Keywords: innovation, innovation
    JEL: I2 O31 O33 O34 O38 O39 O53
    Date: 2006–11–29
  3. By: Madeleine Akrich (CSI - Centre de sociologie de l'innovation - [CNRS : UMR7120] - [Ecole Nationale Supérieure des Mines de Paris]); Riel Miller (DTI - Danish Technology Institute - [Ministry of Science, Technology and Innovation])
    Abstract: This text is a draft version of the synthesis report based on the work of the High Level Expert Group on the Future of <br />Research Actors (RA) in the European Research Area (ERA). This group was set up by the Technology Foresight Group, DG Research, European Commision. Many of the conclusions of this synthesis report are fully consistent with the directions of <br />current research policies. The work of the group highlights the importance of <br />efforts, already well underway, to reinforce the functioning of the ERA as an integrated base <br />that overcomes a wide range of geographic, institutional and disciplinary barriers to the both <br />the competition and sharing of knowledge. Knitting together the different European research <br />actors into a more transparent and diversified whole would seem to be one of the best ways <br />to create a stronger platform for knowledge creation and diffusion. A less anticipated <br />conclusion, and less part of the existing consensus, is that simply pursuing the ambition of <br />multiplying the number of effective research platforms in Europe may miss a key part of <br />tomorrow's research agenda. The in-depth expert papers on the eight different research <br />actors of the ERA, the insights arising from the synthesis developed in this paper, and the <br />analytical results of a rare scenario pooling exercise, all point very clearly to the risk that <br />current policies are excessively technology centric and may miss crucial emerging attributes <br />of research and research actors in the knowledge society. Thus, over and above the value- <br />added for assessing the direction and implementation of current approaches to improving the <br />production and use of research in Europe, this report recommends new policies aimed at <br />accelerating the development of emergent forms and sources of research. The policy <br />message is that Europe must move beyond industrial-era challenges to embrace those of the <br />knowledge society. <br />Further opening, expanding and integrating the European Research Area requires: <br />1) Policies that put into practice expanded criteria for designing and funding research <br />programmes for the European Research Area to include user-centred technological, <br />organisational and social innovation. <br />2) Policies that initiate experiments that validate (quality/trust/transparency) new forms and <br />producers (including individual independent researchers) of knowledge. <br />3) Policies, both budgetary and regulatory, that create and facilitate both new collaborative <br />environments for research, including user-centred research, and new governance <br />processes.<br />4) Policies to enhance the capacity of policy makers (including at the regional level) to <br />recognise and facilitate new forms of research and particularly new approaches to the <br />governance of research processes. <br />5) Policies to abolish national borders for researchers and for students both within Europe <br />and outside Europe. <br />6) Policies to strengthen the autonomy of universities, including areas so far strictly <br />controlled by most governments such as a university's strategic profile and selection of <br />specialisations. <br />7) Further research is required regarding the relationship between the changing nature of <br />research and intellectual property rights (IPR). <br />8) Further research is required regarding the functional division of labour amongst different <br />research actors in the context of the emerging “open innovation model”. <br />9) Further research is required in order to describe and analyse the contribution of civil <br />society to research and innovation. <br />10) Further research is required on how to establish trust in highly complex and diversified <br />knowledge societies. <br />11) Further research is required to define and measure new forms of innovation, particularly <br />with respect to the innovation related research occurring in the service sector, SMEs and <br />the community (social innovation) that point towards new models of innovation.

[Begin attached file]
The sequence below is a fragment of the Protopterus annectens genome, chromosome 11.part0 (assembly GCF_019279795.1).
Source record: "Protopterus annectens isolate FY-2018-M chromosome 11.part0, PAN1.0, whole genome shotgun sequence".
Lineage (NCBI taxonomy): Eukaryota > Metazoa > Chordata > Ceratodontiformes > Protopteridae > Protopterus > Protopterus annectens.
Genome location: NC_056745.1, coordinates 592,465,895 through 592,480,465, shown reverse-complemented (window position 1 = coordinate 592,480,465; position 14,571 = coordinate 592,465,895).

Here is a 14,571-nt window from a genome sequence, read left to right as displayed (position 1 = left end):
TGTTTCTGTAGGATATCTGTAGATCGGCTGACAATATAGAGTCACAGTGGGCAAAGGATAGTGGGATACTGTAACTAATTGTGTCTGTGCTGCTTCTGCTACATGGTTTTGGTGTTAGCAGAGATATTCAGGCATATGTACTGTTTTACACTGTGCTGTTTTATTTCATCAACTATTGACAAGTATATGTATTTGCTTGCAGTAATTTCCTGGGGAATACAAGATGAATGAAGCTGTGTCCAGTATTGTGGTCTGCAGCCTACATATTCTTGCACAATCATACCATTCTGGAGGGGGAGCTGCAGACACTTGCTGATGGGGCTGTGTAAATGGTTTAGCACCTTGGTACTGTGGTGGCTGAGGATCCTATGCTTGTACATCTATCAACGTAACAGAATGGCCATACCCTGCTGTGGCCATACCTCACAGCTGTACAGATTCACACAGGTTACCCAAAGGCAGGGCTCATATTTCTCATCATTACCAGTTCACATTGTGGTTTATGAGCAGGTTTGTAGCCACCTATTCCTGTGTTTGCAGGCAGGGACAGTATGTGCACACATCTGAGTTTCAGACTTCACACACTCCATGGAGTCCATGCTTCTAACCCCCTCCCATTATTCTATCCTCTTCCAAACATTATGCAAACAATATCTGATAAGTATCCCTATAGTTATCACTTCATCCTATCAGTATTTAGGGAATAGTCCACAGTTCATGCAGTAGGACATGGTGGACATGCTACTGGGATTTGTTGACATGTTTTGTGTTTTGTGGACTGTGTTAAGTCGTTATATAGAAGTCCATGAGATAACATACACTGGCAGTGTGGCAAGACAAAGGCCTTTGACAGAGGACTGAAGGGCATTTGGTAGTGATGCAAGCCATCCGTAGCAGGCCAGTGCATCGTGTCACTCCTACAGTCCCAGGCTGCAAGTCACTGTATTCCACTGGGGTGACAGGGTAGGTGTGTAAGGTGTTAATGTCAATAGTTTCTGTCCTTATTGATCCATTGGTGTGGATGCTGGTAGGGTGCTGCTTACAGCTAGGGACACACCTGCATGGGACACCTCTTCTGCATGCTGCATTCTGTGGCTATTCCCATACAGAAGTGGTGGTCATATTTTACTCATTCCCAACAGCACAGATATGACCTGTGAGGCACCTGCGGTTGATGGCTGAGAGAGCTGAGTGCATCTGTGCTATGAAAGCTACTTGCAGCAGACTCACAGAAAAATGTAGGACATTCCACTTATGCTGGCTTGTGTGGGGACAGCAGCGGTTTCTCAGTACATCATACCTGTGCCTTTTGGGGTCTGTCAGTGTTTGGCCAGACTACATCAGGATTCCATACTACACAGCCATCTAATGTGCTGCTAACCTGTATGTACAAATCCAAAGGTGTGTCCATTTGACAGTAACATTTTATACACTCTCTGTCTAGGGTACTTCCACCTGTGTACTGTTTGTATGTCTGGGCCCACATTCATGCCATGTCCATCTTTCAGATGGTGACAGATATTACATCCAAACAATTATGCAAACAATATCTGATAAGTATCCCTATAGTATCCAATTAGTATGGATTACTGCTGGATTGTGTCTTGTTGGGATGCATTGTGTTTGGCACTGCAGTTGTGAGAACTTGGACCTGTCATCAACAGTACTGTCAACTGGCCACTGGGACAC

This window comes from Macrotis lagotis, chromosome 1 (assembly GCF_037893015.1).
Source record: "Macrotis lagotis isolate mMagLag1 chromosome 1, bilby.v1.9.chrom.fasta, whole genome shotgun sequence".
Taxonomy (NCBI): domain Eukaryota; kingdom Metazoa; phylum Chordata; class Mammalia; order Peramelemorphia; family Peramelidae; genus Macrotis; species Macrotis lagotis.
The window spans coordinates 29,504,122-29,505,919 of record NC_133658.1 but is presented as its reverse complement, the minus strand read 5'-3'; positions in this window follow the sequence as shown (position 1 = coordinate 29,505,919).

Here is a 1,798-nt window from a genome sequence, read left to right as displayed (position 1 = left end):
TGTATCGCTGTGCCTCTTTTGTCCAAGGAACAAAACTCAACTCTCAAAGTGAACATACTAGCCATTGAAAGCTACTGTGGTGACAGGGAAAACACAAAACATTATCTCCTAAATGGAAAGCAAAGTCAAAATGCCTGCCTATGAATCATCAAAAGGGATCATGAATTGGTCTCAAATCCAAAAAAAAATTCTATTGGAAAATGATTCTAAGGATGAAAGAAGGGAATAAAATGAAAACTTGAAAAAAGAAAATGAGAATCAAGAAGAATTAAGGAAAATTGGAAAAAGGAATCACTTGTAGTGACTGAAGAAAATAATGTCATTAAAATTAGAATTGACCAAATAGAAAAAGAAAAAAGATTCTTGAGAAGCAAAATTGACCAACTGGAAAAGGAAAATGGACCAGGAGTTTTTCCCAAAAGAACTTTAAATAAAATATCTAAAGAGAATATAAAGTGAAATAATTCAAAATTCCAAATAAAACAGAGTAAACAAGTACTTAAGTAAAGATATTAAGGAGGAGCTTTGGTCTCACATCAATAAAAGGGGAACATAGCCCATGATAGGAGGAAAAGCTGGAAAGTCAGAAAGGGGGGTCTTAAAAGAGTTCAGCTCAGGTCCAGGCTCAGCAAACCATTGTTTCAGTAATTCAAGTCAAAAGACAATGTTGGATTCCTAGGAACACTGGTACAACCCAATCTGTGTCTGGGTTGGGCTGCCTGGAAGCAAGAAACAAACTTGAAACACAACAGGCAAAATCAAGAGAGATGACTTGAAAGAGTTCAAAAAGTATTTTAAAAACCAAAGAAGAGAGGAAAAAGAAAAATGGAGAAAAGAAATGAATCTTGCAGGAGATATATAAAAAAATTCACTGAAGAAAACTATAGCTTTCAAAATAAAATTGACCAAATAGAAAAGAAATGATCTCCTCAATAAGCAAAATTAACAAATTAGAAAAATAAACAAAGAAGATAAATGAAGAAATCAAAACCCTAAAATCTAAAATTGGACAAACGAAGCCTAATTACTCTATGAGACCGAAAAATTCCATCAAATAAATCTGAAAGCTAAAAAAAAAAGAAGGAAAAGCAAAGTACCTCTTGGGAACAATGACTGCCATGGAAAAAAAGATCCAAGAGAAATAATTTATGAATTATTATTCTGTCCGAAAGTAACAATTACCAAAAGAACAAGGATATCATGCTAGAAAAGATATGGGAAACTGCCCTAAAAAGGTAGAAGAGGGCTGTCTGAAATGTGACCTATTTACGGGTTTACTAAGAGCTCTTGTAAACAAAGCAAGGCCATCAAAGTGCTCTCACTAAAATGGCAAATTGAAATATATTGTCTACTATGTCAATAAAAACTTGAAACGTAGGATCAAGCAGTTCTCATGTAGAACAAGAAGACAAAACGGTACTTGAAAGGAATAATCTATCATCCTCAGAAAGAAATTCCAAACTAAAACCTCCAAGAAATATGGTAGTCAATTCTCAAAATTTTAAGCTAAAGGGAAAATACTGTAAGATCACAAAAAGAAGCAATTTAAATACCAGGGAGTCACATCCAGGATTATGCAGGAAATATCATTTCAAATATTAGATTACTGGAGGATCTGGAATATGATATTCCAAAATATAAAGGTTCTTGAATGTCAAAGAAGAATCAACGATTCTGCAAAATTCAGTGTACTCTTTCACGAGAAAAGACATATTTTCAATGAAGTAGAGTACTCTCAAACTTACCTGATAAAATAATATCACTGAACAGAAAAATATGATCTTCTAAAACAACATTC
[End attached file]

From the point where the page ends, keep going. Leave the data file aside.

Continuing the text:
Date: 2006–11–27
  4. By: Francois, Didier; van Pottelsberghe, Bruno